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By Christine Dickason
February 22, 2013
Caption : Today, the Consumer Financial Protection Bureau joined the national conversation on student loan debt.     


With the total amount of student debt exceeding $1 trillion, organizations and government agencies, both in Washington and around the country are taking notice and explore options for reducing the burden of student debt on the millions of borrowers.

The Consumer Financial Protection Bureau (CFPB) announced today that they are requesting information about possible solutions that would allow private student loan borrowers to better manage education debt repayment.

“Taking out a loan is no longer the exception, it’s the norm,” Rohit Chopra, CFPB Student Loan Ombudsman, said in a press call today, addressing the rising amount of student loans.

Chopra said that the CFPB’s request for information will help to develop a plan to “stem the tide of student loan distress, delinquency, and default.” While the CFPB is zeroed in on two main options—income-based repayment options and refinancing—they highlighted the need to learn more from the request about other possibilities.

Recently, Campus Progress launched #ItsOurInterest, a campaign that seeks to begin a conversation about ways to deal with student loan debt with a special focus on student loan refinancing.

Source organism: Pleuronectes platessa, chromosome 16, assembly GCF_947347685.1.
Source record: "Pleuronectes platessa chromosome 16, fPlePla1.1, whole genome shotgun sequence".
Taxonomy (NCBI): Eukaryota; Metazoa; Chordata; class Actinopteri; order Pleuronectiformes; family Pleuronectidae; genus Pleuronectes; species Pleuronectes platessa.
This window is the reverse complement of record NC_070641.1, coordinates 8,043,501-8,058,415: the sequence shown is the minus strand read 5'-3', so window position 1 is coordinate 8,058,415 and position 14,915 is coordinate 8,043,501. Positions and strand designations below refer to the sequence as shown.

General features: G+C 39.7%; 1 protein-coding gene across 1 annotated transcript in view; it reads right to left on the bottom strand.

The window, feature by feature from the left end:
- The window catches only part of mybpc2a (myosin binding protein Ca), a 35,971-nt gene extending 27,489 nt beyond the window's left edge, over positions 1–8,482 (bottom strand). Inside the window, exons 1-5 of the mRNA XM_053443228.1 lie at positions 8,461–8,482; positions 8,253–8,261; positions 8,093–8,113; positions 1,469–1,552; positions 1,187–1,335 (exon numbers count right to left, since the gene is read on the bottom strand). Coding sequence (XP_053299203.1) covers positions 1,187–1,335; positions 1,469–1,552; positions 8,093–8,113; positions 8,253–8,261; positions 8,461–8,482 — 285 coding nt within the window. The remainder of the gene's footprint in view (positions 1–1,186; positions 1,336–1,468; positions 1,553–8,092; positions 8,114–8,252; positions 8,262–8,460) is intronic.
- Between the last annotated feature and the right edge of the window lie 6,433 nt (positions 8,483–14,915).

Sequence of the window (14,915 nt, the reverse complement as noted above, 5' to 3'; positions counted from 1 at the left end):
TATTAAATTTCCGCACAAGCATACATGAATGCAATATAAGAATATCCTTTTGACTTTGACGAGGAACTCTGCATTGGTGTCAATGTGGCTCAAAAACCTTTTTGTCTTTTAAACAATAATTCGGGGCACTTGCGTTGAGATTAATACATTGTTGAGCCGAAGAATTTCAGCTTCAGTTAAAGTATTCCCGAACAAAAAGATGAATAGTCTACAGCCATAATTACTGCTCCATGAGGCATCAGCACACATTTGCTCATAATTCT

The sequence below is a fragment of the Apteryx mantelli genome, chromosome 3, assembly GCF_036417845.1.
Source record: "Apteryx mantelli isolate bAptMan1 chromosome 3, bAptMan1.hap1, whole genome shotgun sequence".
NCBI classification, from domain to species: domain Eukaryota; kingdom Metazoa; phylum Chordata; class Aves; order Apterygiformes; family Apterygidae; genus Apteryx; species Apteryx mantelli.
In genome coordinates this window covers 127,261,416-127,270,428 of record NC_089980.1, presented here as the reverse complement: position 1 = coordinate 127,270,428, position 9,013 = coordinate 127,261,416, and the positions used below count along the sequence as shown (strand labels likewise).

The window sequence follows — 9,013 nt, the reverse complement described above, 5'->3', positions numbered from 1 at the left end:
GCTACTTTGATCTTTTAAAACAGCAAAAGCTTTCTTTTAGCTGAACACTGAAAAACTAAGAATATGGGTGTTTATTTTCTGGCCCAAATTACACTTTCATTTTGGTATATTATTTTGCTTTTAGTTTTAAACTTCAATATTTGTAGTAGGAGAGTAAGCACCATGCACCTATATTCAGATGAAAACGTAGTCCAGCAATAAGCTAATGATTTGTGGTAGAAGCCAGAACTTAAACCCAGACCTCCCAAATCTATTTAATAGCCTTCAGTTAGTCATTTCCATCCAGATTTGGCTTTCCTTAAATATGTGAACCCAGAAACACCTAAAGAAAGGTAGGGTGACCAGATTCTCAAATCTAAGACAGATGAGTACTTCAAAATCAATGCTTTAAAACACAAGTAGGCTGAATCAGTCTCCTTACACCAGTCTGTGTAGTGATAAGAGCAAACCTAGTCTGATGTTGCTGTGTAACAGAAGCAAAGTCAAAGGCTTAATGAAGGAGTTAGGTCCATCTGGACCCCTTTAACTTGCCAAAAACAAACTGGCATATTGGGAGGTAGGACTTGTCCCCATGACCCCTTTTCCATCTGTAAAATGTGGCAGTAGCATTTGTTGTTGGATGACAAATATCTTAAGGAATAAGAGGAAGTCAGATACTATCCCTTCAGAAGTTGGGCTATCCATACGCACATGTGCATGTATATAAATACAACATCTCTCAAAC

The burden of student debt faced by millions of borrowers are accompanied by serious consequences for both individuals and the economy. An increasing number of people are defaulting on their student loans—over 13 percent of students whose loans were due in 2009 defaulted on that debt within three years. Even for those who are able to make payments, student debt “dampen[s] consumption,” as people then have less disposable income.

Chopra was clear in his warning that rising student debt was a plague on the economy. To anyone who thinks that there is not a problem, he said, “You are missing the warning signs.”

He emphasized that the impact of student debt extends beyond just the borrowers, referring to an idea known as the student debt domino effect. When students have high amounts of loans, then they are less likely to participate in the economy, which involves activities such as buying a house or a car.

A Pew Report released today found that the percentage of young people who own a home decreased from 40 percent in 2007 to 34 percent in 2011. Similar trends are seen in car ownership, and Chopra stressed that in some small towns, “A car is literally a vehicle to economic participation.”

The CFPB is seeking comments on their Notice and Request for Information from a variety of sources, including financial institutions, institutions of higher learning, finance experts, and students. Comments are being accepted until April 8, 2013.

To learn more about Campus Progress's campaign to tackle educational debt, visit or join the conversation on Twitter with the hash tag, #ItsOurInterest. Or, use the form below to share your story with us!

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